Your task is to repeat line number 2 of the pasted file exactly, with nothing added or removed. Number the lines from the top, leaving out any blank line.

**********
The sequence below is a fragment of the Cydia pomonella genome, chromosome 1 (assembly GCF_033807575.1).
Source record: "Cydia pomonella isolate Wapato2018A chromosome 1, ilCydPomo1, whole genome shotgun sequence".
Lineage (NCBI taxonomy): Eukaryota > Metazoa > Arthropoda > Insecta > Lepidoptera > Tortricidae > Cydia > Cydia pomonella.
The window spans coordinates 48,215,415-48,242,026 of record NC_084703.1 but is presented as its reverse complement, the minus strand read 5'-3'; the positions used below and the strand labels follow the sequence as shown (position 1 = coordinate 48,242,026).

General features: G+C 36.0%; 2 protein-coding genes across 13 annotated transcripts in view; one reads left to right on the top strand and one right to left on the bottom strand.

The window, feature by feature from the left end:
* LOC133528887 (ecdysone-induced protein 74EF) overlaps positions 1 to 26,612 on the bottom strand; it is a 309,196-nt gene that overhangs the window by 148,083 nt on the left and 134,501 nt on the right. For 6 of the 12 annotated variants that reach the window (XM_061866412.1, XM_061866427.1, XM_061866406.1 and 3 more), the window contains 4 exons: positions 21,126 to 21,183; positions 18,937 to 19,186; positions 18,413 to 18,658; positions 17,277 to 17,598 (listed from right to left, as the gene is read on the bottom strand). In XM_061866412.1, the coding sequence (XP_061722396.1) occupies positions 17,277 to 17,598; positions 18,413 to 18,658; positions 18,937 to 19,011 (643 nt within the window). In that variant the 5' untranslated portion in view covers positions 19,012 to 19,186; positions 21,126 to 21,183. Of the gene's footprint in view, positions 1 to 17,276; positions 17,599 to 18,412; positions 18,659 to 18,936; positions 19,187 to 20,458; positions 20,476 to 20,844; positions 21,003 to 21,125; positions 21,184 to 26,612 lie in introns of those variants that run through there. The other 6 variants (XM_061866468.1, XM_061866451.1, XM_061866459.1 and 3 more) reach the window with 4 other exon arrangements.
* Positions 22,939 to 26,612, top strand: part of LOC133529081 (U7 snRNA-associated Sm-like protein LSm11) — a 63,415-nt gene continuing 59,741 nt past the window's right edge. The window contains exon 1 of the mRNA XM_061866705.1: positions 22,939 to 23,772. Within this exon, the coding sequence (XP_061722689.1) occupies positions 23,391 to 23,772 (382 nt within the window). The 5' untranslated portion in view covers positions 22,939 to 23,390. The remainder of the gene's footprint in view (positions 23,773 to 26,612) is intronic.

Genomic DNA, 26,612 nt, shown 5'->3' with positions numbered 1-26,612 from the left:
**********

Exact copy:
Source record: "Cydia pomonella isolate Wapato2018A chromosome 1, ilCydPomo1, whole genome shotgun sequence".